Indie Publishing
Field Notes

We love sharing our process of making a print magazine and building a sustainable indie publishing brand. New here? Start with our list of popular posts.


The Grip of Now

Posted on Jul 03 2017 in Essays

This essay by Ben Callahan first appeared in Offscreen Issue 12 (now sold out).

I recently got a chance to visit the famous Notre Dame Cathedral in Paris. Most people know it as a Gothic church covered in gargoyles, the home of Quasimodo, or – for the architecture buffs out there – one of the first buildings in the world to use the flying buttress. While all of these tidbits of information are fascinating, what stuck with me was the history of its construction: it was started in 1163, and completed in 1345. It took almost 200 years to build, and it’s still standing 700 years later. Between five and nine builders are credited with the construction; most of them died before its completion.

What an odd thing, to commit your life to something you know you’ll never see finished. No addiction to the rush of shipping to keep you going, only solidarity with those working alongside you and the vision of something greater than yourself.

In the ’30s, the Empire State Building took just over a year to build. The Willis Tower in Chicago took three. The tallest building in the world, the Burj Khalifa in Dubai, took a ‘seemingly endless’ six years. In our own industry, digital projects are usually measured in weeks or months. Today’s web workers will hold between twelve and fifteen jobs in their lifetime. That averages out to around four years of commitment to each job. And this is all made even more startling when we consider how long our work lasts. Basically, it doesn’t. Apps are outdated almost immediately with the release of new hardware and operating systems. The web is flying by. Our work is fleeting.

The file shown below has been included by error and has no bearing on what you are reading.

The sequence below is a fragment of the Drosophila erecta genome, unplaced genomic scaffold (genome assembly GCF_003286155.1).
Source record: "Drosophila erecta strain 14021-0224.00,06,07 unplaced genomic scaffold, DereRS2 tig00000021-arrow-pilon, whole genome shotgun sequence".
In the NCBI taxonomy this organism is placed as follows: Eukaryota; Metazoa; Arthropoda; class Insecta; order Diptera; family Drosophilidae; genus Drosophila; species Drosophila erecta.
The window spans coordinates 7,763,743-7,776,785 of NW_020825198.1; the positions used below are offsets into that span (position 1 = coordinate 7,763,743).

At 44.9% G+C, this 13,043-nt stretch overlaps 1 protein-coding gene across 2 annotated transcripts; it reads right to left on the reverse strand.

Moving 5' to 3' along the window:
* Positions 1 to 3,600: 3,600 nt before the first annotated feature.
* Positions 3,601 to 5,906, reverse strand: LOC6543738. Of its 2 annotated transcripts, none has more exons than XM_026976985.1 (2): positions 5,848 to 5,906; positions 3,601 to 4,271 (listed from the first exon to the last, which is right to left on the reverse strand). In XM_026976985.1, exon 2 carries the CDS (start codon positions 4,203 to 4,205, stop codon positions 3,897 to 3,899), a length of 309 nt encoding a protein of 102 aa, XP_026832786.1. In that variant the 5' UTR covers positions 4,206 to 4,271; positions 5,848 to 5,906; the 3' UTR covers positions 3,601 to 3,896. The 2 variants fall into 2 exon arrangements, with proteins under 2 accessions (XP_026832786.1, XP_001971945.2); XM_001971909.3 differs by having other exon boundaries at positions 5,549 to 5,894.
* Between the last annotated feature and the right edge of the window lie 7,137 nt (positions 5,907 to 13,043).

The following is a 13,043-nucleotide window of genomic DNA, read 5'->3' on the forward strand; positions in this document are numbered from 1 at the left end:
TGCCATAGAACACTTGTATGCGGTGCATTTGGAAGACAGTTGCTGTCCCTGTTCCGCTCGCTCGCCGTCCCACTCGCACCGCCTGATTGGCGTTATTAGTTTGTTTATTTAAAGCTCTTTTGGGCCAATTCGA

Ray Kurzweil wrote about the Law of Accelerating Returns back in 2001, suggesting that the rate of technological evolution grows exponentially. This means we won’t experience 100 years of progress in the 21st century. It will be more like 20,000 years of progress at today’s rate. His work explains why we can build amazing structures faster today than ever before. What it doesn’t explain is how this impacts us as makers: how the immediacy with which we can create changes us.

‘Good things come to those who wait.’ Everything in our industry pushes against this aphorism. From indispensible continuous integration tools to the latest web development frameworks, it’s all presented under the guise of making us more productive and better contributors. None of this is done with malintent, of course, but we’ve lost the long view. And with each push to production comes that shipping high. It’s self-feeding – a roundabout with no exit where we test how fast we can go and still make the turn.

Part of me wishes there were a balance to the formula, that the amount of time it takes to create something would directly impact its longevity. Of course, this is not true. And even if it were, it would be nearly impossible to measure. Miles Davis and his band recorded their album Kind of Blue in a matter of days, and the end result is considered the greatest jazz recording of all time. This was only possible because of the decades of experience each player had gained before they ever set foot in the studio. In a sense, they had been preparing for those sessions their entire lives.